Belfast Telegraph

Shrink who said he could 'cure' gays wants us to act more like wolves


The psychiatrist who claimed to be able to cure homosexuals is now offering counselling drawing on the 'wisdom of wolves' from a new base in Holywood.

The Wisdom Of Wolves is a book by Twyman Towery, an American management guru and motivational speaker. It advocates creating a pack spirit in business, claiming "the strength of the wolf is in the pack and the strength of the pack is in the wolf".

Dr Paul Miller, who can only practise under the supervision of another doctor of consultant grade or higher, believes that Towery's doctrine has applications in psychiatry.

He has a new private clinic called Mirabilis operating from the Co Down town.

Its website praises wolf packs for hunting their prey efficiently.

"Wolves do not aimlessly run around their intended victims, yipping and yapping. They have a strategic plan and execute it through constant communication. When the moment of truth arrives, each understands his role and understands exactly what the pack expects of him," it says.

Dr Miller is better known for his controversial gay cure philosophy and his role as a former adviser of Iris Robinson, the shamed DUP MP who retired from politics in 2009 after a sex scandal and mental breakdown.

A year earlier she had referred to Dr Miller on Radio Ulster's Stephen Nolan Show. She said: "I have a very lovely psychiatrist who works with me in my offices and his Christian background is that he tries to help homosexuals trying to turn away from what they are engaged in. I'm happy to put any homosexual in touch with this gentleman and I have met people who have turned around and become heterosexuals."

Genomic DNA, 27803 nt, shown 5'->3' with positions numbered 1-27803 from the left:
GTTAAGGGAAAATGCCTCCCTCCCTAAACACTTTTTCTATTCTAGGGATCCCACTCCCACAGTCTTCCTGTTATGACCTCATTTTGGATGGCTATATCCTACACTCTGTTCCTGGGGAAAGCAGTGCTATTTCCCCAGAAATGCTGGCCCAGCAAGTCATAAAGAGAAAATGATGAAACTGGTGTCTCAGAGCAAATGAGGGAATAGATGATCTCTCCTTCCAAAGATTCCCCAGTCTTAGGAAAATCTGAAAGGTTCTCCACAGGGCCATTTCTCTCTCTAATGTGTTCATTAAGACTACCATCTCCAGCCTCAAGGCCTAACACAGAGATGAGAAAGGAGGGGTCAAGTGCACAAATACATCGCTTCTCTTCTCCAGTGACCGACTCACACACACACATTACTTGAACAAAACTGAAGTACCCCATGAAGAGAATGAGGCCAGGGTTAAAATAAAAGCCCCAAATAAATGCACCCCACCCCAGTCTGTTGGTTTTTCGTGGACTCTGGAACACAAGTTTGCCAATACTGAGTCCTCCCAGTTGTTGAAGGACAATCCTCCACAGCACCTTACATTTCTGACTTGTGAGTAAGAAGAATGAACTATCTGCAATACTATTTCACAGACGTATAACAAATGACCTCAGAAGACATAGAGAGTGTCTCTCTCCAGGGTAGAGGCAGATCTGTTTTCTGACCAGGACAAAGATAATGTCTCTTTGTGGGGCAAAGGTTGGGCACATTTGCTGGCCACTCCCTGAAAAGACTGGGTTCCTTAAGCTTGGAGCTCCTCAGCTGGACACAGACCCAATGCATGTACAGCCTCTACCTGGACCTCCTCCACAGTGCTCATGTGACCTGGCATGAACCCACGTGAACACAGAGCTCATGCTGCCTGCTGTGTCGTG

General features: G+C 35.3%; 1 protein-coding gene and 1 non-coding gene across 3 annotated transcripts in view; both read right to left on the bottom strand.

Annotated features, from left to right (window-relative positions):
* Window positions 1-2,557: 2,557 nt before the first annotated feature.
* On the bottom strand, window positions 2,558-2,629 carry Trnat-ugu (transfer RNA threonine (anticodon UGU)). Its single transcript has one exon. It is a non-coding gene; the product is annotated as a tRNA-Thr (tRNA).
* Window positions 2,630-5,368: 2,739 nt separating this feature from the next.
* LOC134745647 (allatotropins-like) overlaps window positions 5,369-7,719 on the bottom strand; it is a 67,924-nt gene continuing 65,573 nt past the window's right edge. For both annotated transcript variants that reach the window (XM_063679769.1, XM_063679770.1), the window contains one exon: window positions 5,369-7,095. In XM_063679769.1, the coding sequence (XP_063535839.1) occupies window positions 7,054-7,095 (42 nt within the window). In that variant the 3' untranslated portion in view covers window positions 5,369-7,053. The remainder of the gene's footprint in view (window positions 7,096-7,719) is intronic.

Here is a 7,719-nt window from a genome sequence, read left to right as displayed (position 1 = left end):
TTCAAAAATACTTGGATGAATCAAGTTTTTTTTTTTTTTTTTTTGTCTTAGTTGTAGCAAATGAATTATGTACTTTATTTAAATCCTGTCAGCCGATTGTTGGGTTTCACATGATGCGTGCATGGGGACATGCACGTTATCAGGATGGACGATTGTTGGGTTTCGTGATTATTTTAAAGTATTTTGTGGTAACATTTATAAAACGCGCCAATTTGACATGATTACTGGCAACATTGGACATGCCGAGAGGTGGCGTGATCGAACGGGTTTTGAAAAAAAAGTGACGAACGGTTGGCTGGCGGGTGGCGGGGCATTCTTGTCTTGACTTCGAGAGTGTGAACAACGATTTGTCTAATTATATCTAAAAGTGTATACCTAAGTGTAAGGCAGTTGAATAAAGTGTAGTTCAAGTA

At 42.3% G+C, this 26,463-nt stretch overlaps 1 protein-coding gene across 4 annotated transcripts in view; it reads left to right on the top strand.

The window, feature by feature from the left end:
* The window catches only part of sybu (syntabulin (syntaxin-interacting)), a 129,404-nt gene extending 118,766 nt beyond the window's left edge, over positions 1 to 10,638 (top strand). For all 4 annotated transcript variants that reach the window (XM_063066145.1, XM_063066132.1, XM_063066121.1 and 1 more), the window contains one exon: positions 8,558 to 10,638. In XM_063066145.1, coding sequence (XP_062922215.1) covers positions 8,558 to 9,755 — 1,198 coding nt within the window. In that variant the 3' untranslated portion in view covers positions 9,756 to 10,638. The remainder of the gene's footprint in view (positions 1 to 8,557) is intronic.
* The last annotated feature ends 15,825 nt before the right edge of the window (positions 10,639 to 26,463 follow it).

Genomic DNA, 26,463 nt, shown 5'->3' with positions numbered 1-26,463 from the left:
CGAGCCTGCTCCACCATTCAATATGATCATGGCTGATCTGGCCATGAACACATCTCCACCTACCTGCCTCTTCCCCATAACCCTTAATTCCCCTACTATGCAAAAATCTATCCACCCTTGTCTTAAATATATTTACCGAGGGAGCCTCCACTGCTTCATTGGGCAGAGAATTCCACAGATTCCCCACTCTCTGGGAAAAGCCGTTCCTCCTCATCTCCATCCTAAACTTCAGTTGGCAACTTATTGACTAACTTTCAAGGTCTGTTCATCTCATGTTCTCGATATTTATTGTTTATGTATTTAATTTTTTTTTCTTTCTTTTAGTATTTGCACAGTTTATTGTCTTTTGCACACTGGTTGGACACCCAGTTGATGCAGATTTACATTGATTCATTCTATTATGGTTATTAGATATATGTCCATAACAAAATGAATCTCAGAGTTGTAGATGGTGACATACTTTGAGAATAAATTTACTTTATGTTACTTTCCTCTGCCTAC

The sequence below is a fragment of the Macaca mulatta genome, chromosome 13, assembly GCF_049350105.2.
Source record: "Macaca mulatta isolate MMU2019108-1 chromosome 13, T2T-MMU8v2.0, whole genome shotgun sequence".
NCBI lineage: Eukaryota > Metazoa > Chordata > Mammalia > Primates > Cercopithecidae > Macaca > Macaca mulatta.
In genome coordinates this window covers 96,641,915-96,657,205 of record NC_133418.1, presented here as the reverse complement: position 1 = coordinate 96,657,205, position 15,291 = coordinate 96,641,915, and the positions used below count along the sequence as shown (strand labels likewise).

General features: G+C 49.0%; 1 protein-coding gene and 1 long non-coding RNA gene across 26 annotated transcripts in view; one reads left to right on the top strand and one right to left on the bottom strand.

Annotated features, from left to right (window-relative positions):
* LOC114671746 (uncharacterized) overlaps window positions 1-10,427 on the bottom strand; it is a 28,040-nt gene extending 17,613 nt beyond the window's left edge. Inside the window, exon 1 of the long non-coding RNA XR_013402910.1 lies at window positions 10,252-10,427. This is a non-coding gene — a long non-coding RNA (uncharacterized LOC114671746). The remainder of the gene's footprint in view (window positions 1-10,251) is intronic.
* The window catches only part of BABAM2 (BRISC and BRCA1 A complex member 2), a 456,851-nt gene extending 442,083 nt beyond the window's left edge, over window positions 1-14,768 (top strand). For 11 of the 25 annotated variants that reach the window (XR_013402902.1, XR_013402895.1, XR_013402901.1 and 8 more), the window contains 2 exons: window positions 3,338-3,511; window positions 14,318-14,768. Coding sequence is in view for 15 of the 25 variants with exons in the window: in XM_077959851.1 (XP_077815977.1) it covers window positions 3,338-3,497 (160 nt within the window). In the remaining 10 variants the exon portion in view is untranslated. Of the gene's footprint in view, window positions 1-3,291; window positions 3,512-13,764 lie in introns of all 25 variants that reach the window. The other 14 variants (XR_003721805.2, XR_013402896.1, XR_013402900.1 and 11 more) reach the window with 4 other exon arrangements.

She claimed that Dr Miller could help homosexuals to get married to women and have children.

Trying to reverse someone's sexual orientation was popularised as "conversion therapy" by Dr Jeffrey Satinover, a controversial US psychiatrist. His 1996 book Homosexuality And The Politics Of Truth describes homosexuality as a "soul sickness" and compares it to alcoholism and paedophilia.

Dr Satinover appears on Mirabilis's website on a list of people employed by the clinic but it adds that he now "works solely with staff training". He lives in New York and is not licensed to practice in the UK.

The idea that homosexuality can be cured is frowned on by mainstream psychiatry and disciplinary proceedings were initiated against Dr Miller after he gave two counselling sessions to Patrick Strudwick, a journalist. Mr Strudwick said Dr Miller claimed to have cured his own "conflicted sexuality" and to be married with two children.

He also gave Mr Strudwick, a journalist for Gay Times, exercises to combat gay urges. These included getting other men to massage him. Mr Strudwick said he felt Dr Miller had talked too freely about his own sexuality during counselling sessions conducted over the internet.

After Mr Strudwick complained to the General Medical Council Dr Miller was censured. He is currently allowed to practise but a number of conditions have been imposed on his licence, according to the GMC. He must, for instance, notify the GMC of any post he accepts and his day-to-day work must be supervised. He also has to inform employers that he has conditions on his licence, and request permission from the GMC before he takes any medical post.

A solicitor acting for Dr Miller said his client was abiding by all conditions.


Dr Paul Miller hit the headlines in 2008 when Iris Robinson claimed that he could turn homosexuals into heterosexuals. Dr Miller resigned from his position in the Mater Hospital but continued to offer to "cure" homosexuals, including Patrick Strudwick, a journalist. Mr Strudwick complained to the General Medical Council. The GMC is now conducting a second investigation into claims that Dr Miller took financial advantage of a patient over a six-year period.

Belfast Telegraph


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